I love tomato soup. I love it to death.
Carson Dining and Grab ‘n’ Go Marketplace serves certain soups on certain days in rotation; I have memorized which days it serves tomato soup and have made certain that I will not be eating anywhere else on those days. I could debate for some time over whether or not milk should be used, and what sort of spices.
Yes, I am obsessed.
Yet society, as society, does not understand obsession: We are allowed to be proud of our work, we can be eager, we can be passionate, bursting with ardor and zeal, but the moment we hit obsession, all bets are off. Suddenly personality quirks become eccentricities, to be shunned with crossed fingers, holy water and garlic (which, by the by, should be used sparingly in any good tomato soup recipe).
Ask everyone with societal aspirations and they will claim that they have no obsessions. I say claim, because I have yet to meet someone with no obsessions of their own. Not all obsessions are as obvious (or geeky) as the ability to compare the benefits of the basket-hilted claymore and the zweihander in medieval combat; no, some people just collect model airplanes, some people want to visit the Great Wall of China, and some people irrationally prefer Macs over PCs and vice-versa. What separates the obsessed from the merely passionate is not the amount or intensity of our desires, but how much we show our desires to others.
So those people who try to tell me they have no obsessions, who insist quite firmly on that point, are just denying who they really are and trying to mangle that into some sort of compliment about themselves. They do not see self-control as the opposite of obsession; those who do would simply spurn my tendencies of leaping at the cook brandishing a spoon and screaming like a Spartan because he had the nerve to lump in some unmentionable vegetables into my soup, the tasteless pig. Ahem! No, they take normality to be the opposite of obsession.
But normal doesn’t mean anything.
Suppose I try to find what’s normal for me. Well, I’m a human being, so I might ask what’s normal for a human being? Eating, breathing, walking, living – not very helpful. I do plenty more than that. So what’s normal for someone my age? OK, well that’s not helpful either because what’s normal for someone my age in middle-class America (going to college) might not be what’s normal for someone my age in a war-torn country (being dead). All right. But if we restrict age and place, then we have to restrict interests, because what’s normal for a math geek such as myself (studying differential equations) would not be normal for an architect. But then we have to get more specific and more specific, until at last we end up with what’s normal for just me.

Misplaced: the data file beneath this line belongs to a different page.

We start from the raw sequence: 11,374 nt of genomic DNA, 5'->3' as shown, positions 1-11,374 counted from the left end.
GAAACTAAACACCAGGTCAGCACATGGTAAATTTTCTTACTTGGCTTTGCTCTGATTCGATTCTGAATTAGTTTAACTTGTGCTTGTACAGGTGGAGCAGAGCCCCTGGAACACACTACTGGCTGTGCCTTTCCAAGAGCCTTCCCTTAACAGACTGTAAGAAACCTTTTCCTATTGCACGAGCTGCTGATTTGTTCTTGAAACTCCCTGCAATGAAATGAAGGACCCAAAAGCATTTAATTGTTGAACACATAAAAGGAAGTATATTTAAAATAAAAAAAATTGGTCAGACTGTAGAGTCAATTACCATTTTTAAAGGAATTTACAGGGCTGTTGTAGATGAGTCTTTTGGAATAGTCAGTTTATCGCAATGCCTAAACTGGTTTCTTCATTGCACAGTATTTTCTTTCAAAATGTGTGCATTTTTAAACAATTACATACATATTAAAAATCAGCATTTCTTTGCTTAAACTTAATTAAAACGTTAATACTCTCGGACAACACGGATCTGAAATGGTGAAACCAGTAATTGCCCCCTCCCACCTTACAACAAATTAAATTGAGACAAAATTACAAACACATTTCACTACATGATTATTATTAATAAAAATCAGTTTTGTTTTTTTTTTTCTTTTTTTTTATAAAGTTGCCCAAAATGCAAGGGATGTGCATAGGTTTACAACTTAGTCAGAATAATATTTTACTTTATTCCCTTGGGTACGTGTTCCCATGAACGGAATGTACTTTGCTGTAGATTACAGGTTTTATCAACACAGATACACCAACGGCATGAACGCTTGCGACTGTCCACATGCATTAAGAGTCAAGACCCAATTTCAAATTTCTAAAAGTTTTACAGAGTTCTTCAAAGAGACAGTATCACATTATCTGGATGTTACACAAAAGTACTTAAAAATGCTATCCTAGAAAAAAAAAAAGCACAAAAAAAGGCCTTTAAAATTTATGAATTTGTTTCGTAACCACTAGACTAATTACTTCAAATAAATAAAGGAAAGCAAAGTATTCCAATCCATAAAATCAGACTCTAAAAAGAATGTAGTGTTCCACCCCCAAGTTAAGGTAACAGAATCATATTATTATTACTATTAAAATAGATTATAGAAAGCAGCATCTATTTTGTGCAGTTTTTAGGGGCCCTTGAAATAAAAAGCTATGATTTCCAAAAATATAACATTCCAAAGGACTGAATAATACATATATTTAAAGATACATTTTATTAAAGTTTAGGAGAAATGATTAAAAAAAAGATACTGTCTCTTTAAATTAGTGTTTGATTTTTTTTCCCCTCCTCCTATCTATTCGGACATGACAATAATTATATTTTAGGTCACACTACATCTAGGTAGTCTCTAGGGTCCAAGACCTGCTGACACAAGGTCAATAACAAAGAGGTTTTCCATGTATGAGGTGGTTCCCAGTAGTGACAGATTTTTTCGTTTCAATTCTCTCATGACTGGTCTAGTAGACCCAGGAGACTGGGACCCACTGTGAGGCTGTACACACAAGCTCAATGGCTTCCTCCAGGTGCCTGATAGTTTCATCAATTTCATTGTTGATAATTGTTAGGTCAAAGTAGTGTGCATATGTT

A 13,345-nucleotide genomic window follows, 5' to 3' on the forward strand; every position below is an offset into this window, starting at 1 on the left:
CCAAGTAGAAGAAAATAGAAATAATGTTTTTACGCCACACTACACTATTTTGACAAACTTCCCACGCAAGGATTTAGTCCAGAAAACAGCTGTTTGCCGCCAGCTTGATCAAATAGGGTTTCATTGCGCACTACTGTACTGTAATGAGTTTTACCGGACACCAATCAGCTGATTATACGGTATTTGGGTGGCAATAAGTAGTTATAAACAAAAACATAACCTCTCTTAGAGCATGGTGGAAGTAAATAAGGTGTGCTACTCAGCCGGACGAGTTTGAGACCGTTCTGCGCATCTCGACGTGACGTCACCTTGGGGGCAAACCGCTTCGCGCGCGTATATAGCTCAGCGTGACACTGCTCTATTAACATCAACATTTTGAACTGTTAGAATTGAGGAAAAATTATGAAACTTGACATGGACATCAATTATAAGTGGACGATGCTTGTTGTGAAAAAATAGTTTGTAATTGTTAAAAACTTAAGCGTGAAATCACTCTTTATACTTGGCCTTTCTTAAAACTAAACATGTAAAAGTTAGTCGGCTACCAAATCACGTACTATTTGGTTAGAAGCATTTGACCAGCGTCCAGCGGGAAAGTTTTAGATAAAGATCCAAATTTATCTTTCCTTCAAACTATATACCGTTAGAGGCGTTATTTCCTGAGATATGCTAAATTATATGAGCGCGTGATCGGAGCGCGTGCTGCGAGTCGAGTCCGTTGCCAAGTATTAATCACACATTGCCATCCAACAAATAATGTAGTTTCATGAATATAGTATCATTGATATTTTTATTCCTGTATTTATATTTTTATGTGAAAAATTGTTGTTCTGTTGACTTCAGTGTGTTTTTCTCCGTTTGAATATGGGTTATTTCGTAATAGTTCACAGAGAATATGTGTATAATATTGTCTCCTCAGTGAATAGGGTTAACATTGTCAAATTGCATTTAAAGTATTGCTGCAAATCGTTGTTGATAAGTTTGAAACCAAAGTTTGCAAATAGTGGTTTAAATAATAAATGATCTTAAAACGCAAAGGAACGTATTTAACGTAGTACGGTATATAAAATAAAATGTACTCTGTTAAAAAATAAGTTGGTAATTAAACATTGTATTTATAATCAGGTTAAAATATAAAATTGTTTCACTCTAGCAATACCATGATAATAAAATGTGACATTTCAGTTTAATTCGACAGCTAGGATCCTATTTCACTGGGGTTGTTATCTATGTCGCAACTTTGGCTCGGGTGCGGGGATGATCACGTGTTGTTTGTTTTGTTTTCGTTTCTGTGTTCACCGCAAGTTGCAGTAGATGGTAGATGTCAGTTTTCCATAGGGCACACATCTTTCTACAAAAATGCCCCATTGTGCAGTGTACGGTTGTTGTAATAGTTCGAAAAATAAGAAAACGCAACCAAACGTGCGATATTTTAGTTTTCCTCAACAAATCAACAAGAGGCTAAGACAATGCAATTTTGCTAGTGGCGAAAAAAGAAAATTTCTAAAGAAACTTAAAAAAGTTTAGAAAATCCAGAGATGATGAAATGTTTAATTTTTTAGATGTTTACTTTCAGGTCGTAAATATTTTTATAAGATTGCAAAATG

Anyone who claims normality has to stop themselves at some point in this process and then be described as the average [insert single-word descriptor here] and nothing else, because as soon as they are anything else, they are no longer average. There can’t be an average dancer with a penchant for salsa-inspired moves, because the average dancer, by definition, doesn’t have such a penchant.
Really, the only people who consider normality a compliment are those who say they fit into that very category of skewed normality themselves. Normality is nothing more than the egotism of a like-minded group. If you were putting on a party and wanted to have a band playing, would you want an average band? Of course not! You’d want a band that meant something special to you, something beyond the average.
That something beyond comes from our obsessions, the things that differentiate us from one another. Our ability to be great friends, or great painters, or great mechanics – to be great, period – comes from our obsessions.
So be obsessed. You have your quirks; show them.
The soup demands it!
– J. Vandehey